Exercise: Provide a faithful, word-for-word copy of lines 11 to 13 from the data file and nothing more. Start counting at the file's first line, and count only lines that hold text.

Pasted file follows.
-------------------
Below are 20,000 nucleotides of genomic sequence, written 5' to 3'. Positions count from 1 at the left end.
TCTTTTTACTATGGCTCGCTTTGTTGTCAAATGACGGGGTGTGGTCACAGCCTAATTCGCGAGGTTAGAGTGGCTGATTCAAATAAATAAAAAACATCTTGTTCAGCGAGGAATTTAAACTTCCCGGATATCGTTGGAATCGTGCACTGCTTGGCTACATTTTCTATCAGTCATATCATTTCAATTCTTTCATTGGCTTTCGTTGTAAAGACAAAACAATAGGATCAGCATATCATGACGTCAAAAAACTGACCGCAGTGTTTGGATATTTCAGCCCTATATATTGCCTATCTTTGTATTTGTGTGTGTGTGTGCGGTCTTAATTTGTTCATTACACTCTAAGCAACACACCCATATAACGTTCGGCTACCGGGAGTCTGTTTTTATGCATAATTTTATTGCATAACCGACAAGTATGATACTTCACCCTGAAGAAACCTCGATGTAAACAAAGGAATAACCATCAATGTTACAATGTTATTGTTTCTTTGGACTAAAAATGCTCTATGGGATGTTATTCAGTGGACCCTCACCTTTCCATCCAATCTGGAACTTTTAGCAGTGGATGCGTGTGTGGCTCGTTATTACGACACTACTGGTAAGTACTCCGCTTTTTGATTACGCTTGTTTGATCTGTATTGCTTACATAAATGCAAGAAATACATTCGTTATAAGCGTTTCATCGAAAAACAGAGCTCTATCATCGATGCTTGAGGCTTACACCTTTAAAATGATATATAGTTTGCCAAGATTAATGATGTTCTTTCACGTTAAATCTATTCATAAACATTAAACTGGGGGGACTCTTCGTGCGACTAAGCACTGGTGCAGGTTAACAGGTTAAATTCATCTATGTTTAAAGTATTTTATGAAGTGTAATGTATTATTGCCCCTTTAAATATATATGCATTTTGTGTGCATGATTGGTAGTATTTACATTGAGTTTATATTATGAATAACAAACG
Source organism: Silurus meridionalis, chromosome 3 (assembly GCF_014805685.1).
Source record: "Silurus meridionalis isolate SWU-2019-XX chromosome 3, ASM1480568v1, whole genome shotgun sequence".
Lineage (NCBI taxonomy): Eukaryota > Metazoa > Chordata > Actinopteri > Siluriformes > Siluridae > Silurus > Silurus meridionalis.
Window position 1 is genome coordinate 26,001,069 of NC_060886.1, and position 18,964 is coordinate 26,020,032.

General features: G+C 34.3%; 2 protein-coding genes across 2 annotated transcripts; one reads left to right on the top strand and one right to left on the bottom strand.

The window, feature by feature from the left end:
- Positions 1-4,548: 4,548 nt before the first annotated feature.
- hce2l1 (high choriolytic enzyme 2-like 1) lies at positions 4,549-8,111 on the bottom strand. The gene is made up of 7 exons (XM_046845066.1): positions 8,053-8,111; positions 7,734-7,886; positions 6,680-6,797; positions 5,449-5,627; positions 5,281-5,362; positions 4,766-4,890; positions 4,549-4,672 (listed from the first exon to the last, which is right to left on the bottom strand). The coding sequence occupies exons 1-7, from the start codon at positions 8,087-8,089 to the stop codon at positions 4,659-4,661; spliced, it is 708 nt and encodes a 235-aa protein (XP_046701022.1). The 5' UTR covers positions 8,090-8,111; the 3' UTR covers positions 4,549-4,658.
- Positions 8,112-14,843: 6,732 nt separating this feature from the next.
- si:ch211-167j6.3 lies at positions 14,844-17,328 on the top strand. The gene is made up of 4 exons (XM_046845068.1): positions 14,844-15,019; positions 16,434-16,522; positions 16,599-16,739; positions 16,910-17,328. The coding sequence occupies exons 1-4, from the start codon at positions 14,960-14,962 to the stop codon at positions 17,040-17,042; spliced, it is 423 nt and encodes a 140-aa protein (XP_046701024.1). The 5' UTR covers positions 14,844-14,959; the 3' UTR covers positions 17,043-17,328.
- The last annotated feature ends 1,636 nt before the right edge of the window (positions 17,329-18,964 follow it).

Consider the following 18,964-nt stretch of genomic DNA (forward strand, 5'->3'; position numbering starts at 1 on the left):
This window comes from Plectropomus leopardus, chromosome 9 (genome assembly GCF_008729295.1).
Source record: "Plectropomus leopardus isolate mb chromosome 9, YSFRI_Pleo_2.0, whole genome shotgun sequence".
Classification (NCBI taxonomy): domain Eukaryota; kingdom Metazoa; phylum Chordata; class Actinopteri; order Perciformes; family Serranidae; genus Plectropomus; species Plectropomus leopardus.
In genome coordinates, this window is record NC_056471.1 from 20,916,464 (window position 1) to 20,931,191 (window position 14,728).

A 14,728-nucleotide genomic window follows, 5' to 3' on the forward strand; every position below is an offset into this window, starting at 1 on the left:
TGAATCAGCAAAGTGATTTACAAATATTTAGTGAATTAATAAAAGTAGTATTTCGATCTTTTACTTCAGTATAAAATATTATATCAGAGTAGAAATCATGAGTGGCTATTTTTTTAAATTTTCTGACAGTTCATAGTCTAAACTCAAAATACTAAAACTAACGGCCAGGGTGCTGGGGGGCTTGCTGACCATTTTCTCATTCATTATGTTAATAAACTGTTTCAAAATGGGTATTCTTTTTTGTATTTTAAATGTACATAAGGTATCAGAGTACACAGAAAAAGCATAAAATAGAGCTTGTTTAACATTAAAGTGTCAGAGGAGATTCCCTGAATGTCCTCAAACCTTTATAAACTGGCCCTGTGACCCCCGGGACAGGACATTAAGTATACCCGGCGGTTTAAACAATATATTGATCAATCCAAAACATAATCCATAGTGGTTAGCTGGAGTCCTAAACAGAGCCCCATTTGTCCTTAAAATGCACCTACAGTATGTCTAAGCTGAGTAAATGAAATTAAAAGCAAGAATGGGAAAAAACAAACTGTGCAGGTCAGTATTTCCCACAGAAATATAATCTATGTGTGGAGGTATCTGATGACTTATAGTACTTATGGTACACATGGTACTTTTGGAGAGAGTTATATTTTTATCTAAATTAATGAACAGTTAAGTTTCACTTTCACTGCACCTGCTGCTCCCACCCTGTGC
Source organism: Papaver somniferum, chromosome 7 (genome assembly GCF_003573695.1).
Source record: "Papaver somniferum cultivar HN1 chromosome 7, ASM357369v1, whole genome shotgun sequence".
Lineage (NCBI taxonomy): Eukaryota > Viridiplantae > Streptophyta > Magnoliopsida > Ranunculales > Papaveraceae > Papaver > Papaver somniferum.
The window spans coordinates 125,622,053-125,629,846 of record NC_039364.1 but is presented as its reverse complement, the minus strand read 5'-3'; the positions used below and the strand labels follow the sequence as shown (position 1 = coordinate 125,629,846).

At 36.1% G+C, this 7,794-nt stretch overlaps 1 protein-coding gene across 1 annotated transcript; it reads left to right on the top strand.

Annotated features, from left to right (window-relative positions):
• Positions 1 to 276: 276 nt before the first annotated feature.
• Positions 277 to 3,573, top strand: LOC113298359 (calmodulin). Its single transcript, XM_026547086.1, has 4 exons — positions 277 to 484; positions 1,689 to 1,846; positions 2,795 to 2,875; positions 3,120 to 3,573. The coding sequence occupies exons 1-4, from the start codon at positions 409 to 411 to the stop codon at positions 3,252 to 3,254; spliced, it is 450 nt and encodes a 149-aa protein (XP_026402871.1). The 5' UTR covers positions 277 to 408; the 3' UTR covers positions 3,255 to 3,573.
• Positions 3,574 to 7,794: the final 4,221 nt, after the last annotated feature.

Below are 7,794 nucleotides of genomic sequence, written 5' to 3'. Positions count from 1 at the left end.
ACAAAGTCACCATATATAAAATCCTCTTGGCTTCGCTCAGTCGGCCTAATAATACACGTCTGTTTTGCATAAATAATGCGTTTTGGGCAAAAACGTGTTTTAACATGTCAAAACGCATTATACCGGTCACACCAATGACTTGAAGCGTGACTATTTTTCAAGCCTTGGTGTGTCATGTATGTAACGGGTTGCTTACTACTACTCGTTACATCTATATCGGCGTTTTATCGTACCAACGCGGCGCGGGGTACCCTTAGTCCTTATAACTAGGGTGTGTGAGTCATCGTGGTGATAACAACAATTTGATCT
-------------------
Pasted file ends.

- Positions 8,112-14,843: 6,732 nt separating this feature from the next.
- si:ch211-167j6.3 lies at positions 14,844-17,328 on the top strand. The gene is made up of 4 exons (XM_046845068.1): positions 14,844-15,019; positions 16,434-16,522; positions 16,599-16,739; positions 16,910-17,328. The coding sequence occupies exons 1-4, from the start codon at positions 14,960-14,962 to the stop codon at positions 17,040-17,042; spliced, it is 423 nt and encodes a 140-aa protein (XP_046701024.1). The 5' UTR covers positions 14,844-14,959; the 3' UTR covers positions 17,043-17,328.
- The last annotated feature ends 1,636 nt before the right edge of the window (positions 17,329-18,964 follow it).